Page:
The other articles on non-toxic cutting boards all contained misinformation on what really is in these different materials.
In this article, I aim to cover all the possible contaminants in the different types of cutting board materials. I have three categories, that start from the purest options to the next best options that do have some minor risks, to options I would not use due to their possible contaminants.
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The Best Non-Toxic Cutting Boards:
1. Solid Wood (One Solid Slab of Wood)
Solid wood is one of the safest materials for a cutting board. One solid slab of wood means we are eliminating glues used which could contain chemicals of concern. They should be regularly conditioned with non-toxic food-safe petroleum-free oil like this cutting board oil or this wood wax.
i. Sapele Wood Cutting Board
This Brosisincorp Cutting Board is one solid piece of Sapele wood with no glues used.
The handle is stainless steel.
It’s been treated with food-grade mineral oil. And to condition it I would recommend this non-toxic petroleum-free oil.
ii. Mahogany Wood Cutting Board
This Luban cutting board is also one solid piece of wood. Mahogany is another dense hardwood that works great for this purpose.
The handle is stainless steel and it’s been treated with linseed oil and beeswax.
2. Tempered Glass
Tempered glass is pure glass and it’s the most inert material that you could use as a cutting board. Those highly sensitive to chemicals or who like the clean look may want to go with glass. It’s highly sanitary and the only downside is that it is harder on knives than wood and other options.
i. Tempered Glass Cutting Board
Hacaroa 4-pack tempered glass cutting board comes with two different sizes, two large cutting boards measure 15.7 x 11.8 inches, two small ones 11.8 x 7.9 inches, perfect for almost any kind of food including meats, breads, fruits, etc.
Shatter resistant, stable, and sturdy according to the reviews. It has rubber feet.
Next Best Options:
1. Polyethylene: Polyethylene is a durable non-toxic plastic that won’t leach or offgas. HDPE (high-density polyethylene) cutting boards are not known to contain BPA or phthalates (source). PE generally does not have an odor or offgas VOCs. This is the safest plastic for cutting boards in my opinion.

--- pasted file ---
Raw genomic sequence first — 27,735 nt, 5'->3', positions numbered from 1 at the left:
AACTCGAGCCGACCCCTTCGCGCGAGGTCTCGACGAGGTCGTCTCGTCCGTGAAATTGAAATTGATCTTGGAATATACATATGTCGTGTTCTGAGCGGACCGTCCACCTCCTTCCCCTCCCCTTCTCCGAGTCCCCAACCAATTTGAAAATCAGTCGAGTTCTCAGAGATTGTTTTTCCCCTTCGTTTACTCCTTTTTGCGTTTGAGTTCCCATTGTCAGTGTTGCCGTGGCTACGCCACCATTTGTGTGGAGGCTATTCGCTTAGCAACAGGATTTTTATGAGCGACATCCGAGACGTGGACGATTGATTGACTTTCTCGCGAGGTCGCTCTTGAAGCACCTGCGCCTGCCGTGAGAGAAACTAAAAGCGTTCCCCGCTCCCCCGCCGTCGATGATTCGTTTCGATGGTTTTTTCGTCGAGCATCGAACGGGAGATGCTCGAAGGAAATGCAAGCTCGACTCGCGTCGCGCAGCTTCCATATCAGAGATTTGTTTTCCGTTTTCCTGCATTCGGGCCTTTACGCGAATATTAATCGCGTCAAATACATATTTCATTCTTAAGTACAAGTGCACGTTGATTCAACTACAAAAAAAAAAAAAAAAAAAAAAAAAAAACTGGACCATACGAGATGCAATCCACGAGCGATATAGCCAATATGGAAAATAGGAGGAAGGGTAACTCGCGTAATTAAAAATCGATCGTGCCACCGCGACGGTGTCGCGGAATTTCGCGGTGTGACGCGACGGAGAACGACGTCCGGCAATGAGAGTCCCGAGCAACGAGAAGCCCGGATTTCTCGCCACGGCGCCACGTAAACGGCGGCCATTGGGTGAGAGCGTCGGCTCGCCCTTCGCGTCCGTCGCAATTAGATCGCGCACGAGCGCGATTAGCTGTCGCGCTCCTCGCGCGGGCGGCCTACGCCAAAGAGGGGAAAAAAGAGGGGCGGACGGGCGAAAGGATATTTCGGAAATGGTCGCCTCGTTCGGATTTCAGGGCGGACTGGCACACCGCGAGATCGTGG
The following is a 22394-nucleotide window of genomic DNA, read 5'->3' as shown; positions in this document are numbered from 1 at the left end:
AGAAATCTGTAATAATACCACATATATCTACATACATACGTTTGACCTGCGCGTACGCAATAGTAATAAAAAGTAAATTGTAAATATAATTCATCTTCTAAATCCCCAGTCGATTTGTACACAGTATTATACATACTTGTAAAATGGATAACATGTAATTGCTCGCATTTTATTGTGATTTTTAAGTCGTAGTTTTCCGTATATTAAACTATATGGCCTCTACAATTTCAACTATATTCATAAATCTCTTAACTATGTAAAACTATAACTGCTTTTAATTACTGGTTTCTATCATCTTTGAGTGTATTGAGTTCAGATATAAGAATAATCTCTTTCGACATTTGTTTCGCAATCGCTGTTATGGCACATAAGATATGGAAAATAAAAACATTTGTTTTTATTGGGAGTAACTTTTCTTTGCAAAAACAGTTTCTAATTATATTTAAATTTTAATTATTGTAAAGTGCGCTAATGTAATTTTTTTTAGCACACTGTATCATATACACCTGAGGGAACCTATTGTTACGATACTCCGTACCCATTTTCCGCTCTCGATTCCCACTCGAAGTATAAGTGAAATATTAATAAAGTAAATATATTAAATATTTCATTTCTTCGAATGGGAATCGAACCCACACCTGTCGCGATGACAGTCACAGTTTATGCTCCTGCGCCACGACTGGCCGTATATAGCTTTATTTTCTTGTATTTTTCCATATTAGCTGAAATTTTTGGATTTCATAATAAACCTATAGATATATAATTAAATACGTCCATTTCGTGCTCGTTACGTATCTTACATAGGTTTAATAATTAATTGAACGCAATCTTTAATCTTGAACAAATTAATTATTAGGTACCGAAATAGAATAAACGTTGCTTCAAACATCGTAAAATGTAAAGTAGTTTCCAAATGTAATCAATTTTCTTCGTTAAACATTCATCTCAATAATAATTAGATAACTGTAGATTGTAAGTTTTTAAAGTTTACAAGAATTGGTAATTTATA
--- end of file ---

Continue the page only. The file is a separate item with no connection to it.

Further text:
The downside for those wanting to go completely non-toxic is there is a possibility of small scratches releasing small particles of plastic. Scratches can also become breeding grounds for bacteria over time (though they can easily be sanitized, most people don’t do this).
2. Paper composite: Epicurean is the most well-known paper composite brand and it’s made from Richlite. This is paper pressed together with phenol-formaldehyde. They are Greenguard Certified for low emissions and I have seen claims from the company that the formaldehyde is no longer present in the final product. I can smell the formaldehyde in Richlite samples, but it did dissipate in a number of weeks. Many others have picked up the smell from these cutting boards and some said it took a month to dissipate.
I have owned one of these cutting boards and I liked it a lot. I’m not against very low levels of formaldehyde. However, those extremely sensitive to offgassing may want to take note. Other brands of paper composite include Elihome, Arcos, and Fordham.
Didn’t Make the List:
1. Polypropylene (PP) cutting boards are another option. PP plastics are not known to contain added BPA or phthalates (source) but they can contain trace contamination of phthalates (source) and that does concern me a little bit. Rigid PP is odorless and does not offgas VOCs. It’s used in many food storage applications (this PP option is the least expensive option in the article).
2. TPU (thermoplastic polyurethane) cutting boards are made from a PVC-free plastic. Higher grades do not contain plasticizers like phthalates but they can contain other plasticizers. It’s best to go with hard TPU cutting boards instead of soft flexible ones, though there are still some unknowns here in terms of additives. It is free of bisphenols.
3. Silicone: Silicone usually contains very low amounts of Cadmium which is a contaminant of the colorants or manufacturing process and it can contain Antimony, according to Tamara Rubin, who has tested many silicone products. The levels of these metals are very low so I wouldn’t rule it out completely, but I don’t think it’s technically as good as the other options.
4. Wood that isn’t solid: Wood that isn’t solid (including bamboo cutting boards) has glues in the construction. These glues are normally not disclosed. We can hope they used a water-based food contact-safe glue like Titebond III. However, wood glues (PVA glues) contain a plasticizer, and orthophthalates are still used in some PVA adhesives (Pharos). Other glues could include formaldehyde or epoxy (which contains BPA).
5. Stone: Stone boards are not cutting boards because this is way too hard on knives. They can be used as serving boards. I have a preference for a food-safe non-petroleum-based oil sealer like this Soapstone Sealer.
6. Rubber: Amongst the brands that listed rubber as their material I did not see enough information on the type of rubber to make an assessment.